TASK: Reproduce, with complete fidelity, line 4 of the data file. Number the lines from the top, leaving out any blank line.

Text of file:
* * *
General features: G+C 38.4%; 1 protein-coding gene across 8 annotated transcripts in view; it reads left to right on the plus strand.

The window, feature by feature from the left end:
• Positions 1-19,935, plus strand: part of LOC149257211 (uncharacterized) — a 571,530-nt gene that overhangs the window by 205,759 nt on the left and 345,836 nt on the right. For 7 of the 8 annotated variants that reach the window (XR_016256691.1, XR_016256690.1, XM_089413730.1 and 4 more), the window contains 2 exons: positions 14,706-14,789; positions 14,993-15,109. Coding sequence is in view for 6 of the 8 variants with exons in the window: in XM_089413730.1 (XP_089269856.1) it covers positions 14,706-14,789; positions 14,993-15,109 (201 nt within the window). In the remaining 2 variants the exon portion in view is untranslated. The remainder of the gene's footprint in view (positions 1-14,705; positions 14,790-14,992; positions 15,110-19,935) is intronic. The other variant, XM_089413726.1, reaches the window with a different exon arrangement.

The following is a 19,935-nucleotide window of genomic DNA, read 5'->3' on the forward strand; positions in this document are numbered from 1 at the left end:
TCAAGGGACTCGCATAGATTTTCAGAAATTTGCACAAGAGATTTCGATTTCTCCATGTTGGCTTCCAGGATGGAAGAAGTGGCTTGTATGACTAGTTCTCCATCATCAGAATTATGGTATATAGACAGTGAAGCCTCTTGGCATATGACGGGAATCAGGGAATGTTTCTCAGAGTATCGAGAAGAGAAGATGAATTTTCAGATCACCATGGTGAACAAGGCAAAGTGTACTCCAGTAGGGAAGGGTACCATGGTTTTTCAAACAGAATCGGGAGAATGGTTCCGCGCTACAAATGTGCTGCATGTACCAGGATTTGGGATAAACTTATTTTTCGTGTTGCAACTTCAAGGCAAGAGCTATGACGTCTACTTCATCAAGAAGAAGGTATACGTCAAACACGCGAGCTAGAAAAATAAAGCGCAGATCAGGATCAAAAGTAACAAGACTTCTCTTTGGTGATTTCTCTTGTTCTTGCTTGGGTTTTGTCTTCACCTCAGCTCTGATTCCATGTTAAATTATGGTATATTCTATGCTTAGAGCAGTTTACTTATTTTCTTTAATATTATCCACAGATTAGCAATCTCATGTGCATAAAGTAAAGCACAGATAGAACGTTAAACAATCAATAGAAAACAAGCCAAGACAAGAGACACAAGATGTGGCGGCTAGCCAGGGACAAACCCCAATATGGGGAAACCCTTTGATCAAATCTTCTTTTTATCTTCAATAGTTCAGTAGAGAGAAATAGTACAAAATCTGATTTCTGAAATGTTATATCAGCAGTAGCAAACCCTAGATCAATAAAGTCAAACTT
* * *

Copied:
The following is a 19,935-nucleotide window of genomic DNA, read 5'->3' on the forward strand; positions in this document are numbered from 1 at the left end: